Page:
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Re: Reinventing the wheel (an implementor point of view)
- From: Jonathan Robie <Jonathan.Robie@SoftwareAG-USA.com>
- To: Arnaud Sahuguet <firstname.lastname@example.org>,XML-DEV <email@example.com>
- Date: Thu, 01 Mar 2001 11:41:37 -0500
At 02:32 PM 2/26/2001 -0500, Arnaud Sahuguet wrote:
>What I find not that good in XQuery?
>- XQuery wants to be a very expressive language and it is not clear to
>me how you can combine:
> . composition of queries with the ability to output any XML you want
Could you please unpack that a little? I'm not sure that I grasp your meaning.
> . optimization with recursive function
> . optimization with FILTER
You are right - XQuery does want to be very expressive, and this *is* a
two-edged sword. Recursive functions are going to be hard to optimize -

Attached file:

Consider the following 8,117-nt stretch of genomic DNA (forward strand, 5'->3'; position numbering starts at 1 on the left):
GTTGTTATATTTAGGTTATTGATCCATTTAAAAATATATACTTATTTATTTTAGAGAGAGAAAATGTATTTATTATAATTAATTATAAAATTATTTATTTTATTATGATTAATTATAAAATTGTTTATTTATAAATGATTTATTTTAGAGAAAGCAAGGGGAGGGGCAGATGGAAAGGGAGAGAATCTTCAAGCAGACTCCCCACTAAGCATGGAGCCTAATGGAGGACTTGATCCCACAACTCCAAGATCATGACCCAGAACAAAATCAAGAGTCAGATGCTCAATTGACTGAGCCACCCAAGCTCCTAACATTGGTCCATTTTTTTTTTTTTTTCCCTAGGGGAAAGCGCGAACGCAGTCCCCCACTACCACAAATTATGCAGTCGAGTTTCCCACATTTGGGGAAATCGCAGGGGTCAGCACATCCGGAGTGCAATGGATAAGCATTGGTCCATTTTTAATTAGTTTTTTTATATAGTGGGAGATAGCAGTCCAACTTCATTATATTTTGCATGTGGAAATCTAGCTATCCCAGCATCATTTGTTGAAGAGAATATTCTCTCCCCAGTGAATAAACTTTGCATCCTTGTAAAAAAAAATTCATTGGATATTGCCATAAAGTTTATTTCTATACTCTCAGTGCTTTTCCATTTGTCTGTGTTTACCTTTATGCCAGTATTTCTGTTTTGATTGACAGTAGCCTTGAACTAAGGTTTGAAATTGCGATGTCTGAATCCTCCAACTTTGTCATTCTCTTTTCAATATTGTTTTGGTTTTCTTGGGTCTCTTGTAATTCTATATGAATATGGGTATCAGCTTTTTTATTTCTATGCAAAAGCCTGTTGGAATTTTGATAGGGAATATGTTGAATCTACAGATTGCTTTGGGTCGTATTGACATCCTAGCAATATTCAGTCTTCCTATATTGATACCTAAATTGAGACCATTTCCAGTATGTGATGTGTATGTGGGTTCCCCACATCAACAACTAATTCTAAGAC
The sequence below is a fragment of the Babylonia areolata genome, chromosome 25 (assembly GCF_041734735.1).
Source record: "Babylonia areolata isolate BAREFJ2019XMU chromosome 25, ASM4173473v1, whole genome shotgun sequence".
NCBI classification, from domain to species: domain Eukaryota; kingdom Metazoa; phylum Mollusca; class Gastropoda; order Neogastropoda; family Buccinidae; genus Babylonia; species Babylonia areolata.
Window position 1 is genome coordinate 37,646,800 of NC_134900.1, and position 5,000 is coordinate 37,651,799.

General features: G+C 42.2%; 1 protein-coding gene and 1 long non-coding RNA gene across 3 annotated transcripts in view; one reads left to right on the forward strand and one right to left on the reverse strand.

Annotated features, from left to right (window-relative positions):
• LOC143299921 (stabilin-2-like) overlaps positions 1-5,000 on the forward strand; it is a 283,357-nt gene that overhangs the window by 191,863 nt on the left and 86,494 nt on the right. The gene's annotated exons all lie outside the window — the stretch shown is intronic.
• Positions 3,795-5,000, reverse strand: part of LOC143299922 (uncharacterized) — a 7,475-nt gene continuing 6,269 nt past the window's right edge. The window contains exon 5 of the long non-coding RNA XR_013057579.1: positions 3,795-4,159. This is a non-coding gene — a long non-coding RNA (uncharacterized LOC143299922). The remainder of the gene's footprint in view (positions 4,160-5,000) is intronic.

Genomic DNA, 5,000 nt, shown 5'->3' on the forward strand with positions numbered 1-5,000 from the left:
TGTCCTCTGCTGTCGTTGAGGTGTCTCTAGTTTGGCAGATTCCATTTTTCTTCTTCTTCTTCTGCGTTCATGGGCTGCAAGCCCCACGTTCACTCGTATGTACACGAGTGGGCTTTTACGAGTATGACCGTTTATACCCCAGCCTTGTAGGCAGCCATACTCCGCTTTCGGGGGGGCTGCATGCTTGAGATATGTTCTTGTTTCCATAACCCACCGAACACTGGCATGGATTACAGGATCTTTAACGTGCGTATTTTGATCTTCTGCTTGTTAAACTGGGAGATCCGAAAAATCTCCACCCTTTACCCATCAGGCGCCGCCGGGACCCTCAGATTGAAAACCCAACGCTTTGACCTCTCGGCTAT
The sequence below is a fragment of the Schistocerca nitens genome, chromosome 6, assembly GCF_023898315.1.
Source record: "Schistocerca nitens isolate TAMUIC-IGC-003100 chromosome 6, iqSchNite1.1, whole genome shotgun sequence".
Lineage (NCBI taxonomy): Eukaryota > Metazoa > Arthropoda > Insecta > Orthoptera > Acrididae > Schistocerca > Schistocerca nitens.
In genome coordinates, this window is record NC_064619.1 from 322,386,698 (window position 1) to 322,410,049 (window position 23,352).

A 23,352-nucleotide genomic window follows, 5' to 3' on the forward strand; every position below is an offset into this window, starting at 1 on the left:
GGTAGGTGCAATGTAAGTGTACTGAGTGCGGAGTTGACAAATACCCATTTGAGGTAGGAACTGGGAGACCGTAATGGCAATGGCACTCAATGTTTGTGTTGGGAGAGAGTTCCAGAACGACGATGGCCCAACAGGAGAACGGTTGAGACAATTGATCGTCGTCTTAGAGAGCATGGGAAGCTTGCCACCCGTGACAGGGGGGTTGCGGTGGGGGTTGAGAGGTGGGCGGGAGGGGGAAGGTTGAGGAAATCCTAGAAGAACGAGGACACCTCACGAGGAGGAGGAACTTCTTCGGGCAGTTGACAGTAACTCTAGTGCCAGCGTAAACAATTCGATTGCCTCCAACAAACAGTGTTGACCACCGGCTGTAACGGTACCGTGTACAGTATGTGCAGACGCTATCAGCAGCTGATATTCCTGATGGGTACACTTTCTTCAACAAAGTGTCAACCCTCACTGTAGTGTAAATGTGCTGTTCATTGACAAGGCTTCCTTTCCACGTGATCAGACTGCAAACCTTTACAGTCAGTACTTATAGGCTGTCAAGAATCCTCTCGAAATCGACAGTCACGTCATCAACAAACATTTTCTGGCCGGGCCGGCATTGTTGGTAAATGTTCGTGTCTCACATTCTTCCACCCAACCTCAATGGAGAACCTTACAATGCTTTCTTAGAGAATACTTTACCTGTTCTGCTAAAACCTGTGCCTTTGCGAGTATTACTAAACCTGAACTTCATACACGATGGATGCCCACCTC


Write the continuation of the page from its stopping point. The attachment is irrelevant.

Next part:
that's a fact of life. I think it's worth discussing various ways of
limiting recursion (structural recursion, fixed-point recursion,
etc.). However, tracing chains of references is a common use for recursive
functions, and this seems like an important thing to be able to do.
Our choices seem to be roughly:
1. Disallow recursive functions, which would significantly limit the power
of the language.
2. Impose some limit on the forms of recursion that are allowed.
3. Give warnings for recursive functions, or perhaps only for those that
are not limited to a form that we know is guaranteed to terminate.
Lots of people have done deeper thinking than I have on this, but for what
it's worth, the third option looks attractive to me right now.
>The main issue (and it is actually a big research issue) is to
>find/guess what the low-level operators for the XML data models
>are. For relational databases, we already know them and this is what
>makes DBMS fast. The holy grail should not be the language, but these
>low-level operators (XScan, from Univ. of Washington, is a first
>attempt. See http://data.cs.washington.edu/xml/xscan.pdf).
Thanks for the reference - I will read this. Clearly, this is a vitally
>For more info, you can read a tech report about the implementation of
>The Kweelt code can be found at: http://db.cis.upenn.edu/Kweelt/
>I will also give a talk at XML Dev Con 2001 in NYC in April.
Thanks for all the references - I'll see you in April. I'd like to meet you